The Economics of Computing


July 15, 2013


Dan Huttenlocher, Eva Tardos, and Muthu Muthukrishnan


Cornell University, Microsoft Research Silicon Valley, Cornell


Many computational tasks require the participation of a diverse set of users. These users are motivated by their own interests and act to maximize the utility they gain from interacting with the system. Examples abound, including online advertising auctions, financial transactions, voting platforms, user-generated content sites, and cloud-computing systems.

This session of the 2013 Microsoft Research Faculty Summit focuses on how to design such systems with appropriate economic incentives for users.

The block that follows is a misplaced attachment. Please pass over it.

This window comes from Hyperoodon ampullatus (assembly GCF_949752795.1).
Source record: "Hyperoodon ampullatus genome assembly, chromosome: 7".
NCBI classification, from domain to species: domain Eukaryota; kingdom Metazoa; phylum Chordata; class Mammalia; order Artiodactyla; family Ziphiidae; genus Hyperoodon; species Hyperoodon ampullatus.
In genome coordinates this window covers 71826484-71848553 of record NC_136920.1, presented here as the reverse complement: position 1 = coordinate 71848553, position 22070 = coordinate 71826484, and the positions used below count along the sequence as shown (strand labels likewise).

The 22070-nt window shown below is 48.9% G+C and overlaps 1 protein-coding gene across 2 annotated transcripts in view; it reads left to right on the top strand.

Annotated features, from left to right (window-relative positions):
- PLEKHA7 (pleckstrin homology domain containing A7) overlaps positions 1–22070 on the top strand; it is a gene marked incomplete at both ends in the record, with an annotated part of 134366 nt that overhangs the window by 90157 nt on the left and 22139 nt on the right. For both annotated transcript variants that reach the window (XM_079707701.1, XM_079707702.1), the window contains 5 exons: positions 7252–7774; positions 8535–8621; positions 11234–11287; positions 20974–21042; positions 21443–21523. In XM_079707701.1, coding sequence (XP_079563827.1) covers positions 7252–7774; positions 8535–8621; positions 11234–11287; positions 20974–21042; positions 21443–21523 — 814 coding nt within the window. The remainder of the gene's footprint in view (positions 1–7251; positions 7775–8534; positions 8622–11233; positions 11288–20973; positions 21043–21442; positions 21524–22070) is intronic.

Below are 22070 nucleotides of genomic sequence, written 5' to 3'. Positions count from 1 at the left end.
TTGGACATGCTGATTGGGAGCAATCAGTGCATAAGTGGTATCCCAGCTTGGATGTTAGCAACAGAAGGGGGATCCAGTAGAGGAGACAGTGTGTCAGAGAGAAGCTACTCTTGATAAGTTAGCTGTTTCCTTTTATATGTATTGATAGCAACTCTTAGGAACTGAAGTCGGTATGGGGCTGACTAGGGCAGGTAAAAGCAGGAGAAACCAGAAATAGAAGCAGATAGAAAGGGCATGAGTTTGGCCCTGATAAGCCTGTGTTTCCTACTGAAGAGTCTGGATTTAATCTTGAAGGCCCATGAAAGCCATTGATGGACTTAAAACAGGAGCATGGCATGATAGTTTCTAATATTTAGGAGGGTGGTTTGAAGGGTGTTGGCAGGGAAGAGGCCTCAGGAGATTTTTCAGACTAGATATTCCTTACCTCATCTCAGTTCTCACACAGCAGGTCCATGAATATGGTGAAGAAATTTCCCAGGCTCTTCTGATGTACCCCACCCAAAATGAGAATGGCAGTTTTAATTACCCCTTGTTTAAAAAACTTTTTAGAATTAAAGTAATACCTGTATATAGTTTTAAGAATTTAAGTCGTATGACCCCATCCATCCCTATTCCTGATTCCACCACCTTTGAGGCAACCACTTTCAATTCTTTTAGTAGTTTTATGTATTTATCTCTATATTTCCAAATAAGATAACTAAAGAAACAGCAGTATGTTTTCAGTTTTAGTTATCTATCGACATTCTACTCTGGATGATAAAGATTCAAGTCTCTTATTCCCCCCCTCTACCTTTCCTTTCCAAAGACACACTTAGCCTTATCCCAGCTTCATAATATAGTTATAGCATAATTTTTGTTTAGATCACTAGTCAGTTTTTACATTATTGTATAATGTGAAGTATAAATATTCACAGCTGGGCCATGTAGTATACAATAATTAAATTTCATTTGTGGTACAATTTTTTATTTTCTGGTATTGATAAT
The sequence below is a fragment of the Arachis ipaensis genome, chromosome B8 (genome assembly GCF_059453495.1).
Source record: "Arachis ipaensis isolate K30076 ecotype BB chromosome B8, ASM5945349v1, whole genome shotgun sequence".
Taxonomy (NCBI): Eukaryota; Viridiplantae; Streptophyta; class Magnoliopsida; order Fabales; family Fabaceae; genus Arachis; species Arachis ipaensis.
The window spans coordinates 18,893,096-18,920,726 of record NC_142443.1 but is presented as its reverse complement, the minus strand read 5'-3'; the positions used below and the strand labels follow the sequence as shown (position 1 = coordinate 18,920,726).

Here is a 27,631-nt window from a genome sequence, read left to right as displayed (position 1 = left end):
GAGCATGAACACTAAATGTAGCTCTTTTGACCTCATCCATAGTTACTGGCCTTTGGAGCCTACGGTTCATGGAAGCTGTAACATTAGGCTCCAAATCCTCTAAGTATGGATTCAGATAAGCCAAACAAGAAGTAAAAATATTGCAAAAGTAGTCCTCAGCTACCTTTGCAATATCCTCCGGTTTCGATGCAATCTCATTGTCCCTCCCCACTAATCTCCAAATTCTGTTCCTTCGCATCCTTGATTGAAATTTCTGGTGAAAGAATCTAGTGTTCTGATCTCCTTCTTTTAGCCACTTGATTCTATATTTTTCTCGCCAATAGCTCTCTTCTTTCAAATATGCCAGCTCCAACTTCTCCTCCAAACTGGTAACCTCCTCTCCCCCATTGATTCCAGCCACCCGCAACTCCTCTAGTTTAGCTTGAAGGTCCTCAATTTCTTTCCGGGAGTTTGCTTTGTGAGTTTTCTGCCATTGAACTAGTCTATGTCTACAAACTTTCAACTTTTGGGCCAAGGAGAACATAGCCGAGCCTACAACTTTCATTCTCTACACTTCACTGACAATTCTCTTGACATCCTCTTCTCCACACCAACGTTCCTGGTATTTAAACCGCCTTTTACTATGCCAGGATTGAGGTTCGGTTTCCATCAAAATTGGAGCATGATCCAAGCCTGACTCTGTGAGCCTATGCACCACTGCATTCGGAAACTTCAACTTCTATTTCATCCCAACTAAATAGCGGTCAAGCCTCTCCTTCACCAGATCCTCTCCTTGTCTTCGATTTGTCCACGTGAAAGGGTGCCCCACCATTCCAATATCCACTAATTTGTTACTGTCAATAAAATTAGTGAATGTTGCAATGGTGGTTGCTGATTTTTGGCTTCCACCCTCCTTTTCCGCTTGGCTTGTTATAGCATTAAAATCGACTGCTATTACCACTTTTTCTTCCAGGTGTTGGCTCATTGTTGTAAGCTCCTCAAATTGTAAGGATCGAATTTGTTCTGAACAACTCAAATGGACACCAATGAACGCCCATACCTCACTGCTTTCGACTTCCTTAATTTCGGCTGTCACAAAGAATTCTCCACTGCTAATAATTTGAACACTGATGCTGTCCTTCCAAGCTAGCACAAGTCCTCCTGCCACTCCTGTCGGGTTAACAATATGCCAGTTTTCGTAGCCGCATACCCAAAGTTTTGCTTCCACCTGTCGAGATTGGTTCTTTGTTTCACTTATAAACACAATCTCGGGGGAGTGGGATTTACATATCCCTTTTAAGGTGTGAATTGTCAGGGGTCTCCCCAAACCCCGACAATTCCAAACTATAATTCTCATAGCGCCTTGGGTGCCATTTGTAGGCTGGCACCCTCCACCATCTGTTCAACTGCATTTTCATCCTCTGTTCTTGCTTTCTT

Dan Huttenlocher, Eva Tardos, and Muthu Muthukrishnan

Dan Huttenlocher has overall responsibility for programmatic aspects of the new campus, including the academic quality and direction of the campus’ degree programs and research. More specifically, he identifies effective strategies of working with companies and early stage investors in New York City as well as overseeing faculty recruitment and the campus’ entrepreneurial initiatives. Huttenlocher has a mix of academic and industry background. He received his bachelor’s degree from the University of Michigan and both his master’s and doctorate degrees from Massachusetts Institute of Technology. He serves as a Trustee of the John D. and Catherine T. MacArthur Foundation.